A third-party data breach refers to a data breach that has occurred through a third-party company. In a third-party data breach, the vendor or supplier’s system has been compromised and used to steal data that belongs to you.
A third party can be defined as an organization with which your organization has entered into a business relationship to provide goods, access, or services for your use. Critical third parties are companies that require access to sensitive data to provide that service, which increases a company’s attack surface and can put them at extreme risk should the vendor become breached or attacked.
It’s vital to anticipate and prepare for third-party data breaches since nearly all modern businesses operate within a supply chain. Businesses outsource to make the most of efficiencies and to provide the IT infrastructure and services that keep them operational. This necessity increases attack surfaces and increases cyber risk.
Businesses need to look beyond the “four walls of their enterprise.” With outsourcing and increasing risks from digitization and interconnectivity, businesses need to consider their business ecosystem to protect sensitive data from cyberattacks and data leaks.
Third-Party Risk Management Challenges
In 2022, it was found that one or more third parties had been involved in about a 20% of all data breaches. Furthermore, the financial impact of these security breaches was discovered to be greater than that of a regular breach when factoring in the costs of reputational damage, business disruption, and share price value.
A significant challenge facing third-party vendors is that they are massive targets for hackers. Third-party service providers typically process and store customer data for a large number of clients. This data might include financial details, credit card information, and social security numbers.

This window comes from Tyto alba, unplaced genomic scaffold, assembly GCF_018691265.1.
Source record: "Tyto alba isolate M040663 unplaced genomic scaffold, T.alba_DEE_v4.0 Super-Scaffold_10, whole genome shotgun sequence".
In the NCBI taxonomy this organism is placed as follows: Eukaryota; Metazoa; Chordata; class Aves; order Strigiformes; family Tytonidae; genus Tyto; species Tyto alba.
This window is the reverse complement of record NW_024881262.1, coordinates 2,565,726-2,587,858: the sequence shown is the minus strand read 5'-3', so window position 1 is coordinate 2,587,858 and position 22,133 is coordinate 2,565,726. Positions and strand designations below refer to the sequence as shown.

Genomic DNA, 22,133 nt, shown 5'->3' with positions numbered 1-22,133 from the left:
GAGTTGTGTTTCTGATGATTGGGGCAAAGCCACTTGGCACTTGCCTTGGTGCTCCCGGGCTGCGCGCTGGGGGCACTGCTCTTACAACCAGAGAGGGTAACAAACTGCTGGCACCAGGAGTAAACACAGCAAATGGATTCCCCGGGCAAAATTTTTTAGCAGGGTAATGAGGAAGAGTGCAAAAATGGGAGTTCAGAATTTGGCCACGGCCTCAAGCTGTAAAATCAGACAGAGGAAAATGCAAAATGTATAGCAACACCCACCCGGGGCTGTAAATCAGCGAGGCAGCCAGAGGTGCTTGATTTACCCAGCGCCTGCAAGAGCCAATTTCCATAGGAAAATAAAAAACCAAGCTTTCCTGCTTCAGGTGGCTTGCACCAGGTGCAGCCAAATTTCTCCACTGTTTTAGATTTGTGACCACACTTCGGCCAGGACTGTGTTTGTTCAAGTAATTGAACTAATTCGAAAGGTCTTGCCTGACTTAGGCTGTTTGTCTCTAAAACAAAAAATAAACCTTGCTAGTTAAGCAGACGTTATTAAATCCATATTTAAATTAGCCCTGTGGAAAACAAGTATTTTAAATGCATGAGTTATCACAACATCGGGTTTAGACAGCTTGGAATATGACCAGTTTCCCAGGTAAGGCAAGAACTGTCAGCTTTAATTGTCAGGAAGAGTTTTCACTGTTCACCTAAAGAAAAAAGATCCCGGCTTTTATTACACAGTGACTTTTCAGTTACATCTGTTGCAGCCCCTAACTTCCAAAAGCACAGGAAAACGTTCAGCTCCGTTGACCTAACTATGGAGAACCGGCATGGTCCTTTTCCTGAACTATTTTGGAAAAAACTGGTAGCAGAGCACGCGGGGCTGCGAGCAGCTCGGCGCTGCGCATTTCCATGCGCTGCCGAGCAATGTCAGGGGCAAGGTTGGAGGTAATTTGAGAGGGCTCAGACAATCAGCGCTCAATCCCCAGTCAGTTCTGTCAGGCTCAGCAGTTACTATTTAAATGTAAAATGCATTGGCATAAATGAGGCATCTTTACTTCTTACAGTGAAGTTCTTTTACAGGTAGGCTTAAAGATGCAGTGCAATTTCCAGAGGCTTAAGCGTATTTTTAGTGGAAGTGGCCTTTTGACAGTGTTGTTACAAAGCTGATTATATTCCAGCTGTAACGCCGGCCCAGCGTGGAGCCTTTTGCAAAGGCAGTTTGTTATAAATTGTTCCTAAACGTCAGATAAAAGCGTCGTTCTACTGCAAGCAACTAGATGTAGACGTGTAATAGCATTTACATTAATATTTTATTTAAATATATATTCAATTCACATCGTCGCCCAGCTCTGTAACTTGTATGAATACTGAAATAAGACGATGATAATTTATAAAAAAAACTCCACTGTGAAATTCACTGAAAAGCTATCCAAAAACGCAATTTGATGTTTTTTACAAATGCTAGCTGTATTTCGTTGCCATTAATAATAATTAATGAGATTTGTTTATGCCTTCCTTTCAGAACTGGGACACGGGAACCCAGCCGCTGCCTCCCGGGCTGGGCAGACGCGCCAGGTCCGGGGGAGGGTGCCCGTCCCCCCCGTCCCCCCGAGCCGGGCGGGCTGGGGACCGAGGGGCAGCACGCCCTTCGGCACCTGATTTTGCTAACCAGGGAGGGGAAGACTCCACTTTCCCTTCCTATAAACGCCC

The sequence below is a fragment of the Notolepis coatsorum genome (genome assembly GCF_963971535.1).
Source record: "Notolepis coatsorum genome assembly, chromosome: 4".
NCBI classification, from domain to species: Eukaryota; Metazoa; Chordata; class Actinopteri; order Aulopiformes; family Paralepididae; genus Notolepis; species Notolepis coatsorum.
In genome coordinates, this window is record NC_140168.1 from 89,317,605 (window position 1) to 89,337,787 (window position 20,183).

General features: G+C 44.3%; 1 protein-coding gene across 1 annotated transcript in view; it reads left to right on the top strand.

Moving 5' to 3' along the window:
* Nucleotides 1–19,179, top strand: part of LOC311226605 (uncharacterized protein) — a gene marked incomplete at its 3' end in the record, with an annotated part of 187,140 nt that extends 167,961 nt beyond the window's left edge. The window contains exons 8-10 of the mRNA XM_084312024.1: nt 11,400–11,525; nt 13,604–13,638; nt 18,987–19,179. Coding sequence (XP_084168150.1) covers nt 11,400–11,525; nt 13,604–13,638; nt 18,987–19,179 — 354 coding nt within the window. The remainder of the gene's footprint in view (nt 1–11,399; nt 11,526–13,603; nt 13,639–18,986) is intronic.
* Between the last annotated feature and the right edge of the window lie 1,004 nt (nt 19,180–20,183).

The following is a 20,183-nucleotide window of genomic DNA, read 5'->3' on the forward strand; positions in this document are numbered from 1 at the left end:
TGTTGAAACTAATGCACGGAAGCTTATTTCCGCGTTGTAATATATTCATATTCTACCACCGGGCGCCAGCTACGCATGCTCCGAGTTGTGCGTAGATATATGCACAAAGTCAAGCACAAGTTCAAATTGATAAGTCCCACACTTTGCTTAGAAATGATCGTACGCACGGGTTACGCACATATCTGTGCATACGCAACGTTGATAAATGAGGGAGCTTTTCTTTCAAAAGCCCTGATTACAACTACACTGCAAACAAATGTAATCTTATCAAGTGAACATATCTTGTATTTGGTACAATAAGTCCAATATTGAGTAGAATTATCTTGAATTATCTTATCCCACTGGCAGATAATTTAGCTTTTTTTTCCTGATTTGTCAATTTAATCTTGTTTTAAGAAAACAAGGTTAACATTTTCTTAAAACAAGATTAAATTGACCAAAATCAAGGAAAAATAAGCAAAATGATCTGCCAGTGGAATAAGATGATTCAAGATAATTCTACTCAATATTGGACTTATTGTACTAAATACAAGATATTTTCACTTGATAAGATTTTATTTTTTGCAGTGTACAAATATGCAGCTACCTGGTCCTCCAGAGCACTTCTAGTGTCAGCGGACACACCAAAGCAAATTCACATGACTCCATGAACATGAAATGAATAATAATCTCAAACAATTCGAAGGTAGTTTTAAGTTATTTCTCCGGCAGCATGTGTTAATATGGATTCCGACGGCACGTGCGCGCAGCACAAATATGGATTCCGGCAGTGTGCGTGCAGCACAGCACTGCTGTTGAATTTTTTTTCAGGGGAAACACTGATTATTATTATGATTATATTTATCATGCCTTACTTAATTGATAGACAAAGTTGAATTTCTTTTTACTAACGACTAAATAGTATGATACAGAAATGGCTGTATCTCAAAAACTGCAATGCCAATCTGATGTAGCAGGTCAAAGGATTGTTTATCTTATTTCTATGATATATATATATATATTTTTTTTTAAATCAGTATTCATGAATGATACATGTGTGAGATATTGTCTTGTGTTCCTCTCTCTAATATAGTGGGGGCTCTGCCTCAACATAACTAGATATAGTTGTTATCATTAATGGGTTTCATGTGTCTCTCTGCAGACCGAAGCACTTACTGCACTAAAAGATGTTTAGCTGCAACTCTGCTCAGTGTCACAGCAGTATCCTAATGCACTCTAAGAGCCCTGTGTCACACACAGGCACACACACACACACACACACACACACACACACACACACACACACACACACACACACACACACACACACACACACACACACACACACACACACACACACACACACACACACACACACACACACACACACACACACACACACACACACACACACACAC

Third-party risk management (TPRM) can be challenging because getting visibility into another firm’s workflow and operations can be difficult. Third-party service providers may not always be subject to the same compliance standards as the company contracting them. Using a specialist cybersecurity firm, however, a business can perform a pre-assessment to gain information regarding a potential partner’s security posture without requiring their consent or activity on the part of the vendor.
This is useful because sometimes firms insist they have excellent security standards when that is not the case. Without complete transparency regarding their security controls, your business will need to do some monitoring or lean on an external third-party risk assessor's expertise to ensure potential partners are safe to integrate into your business ecosystem.
How to Reduce Third-Party Breach Risk
To prevent the likelihood of third-party breaches, companies must begin taking steps to reduce their third-party risks. Here are some of the best tips for companies looking to lower the risk of a potential third-party breach or attack:
Create Third-Party Risk Management (TPRM) Programs
Like the drive for a strong cybersecurity culture, building out a third-party risk management (TPRM) program is a highly effective method for reducing third-party breach risk. TPRM processes encompass everything from end-to-end, including attack surface reduction, compliance management, cost analysis, and security performance.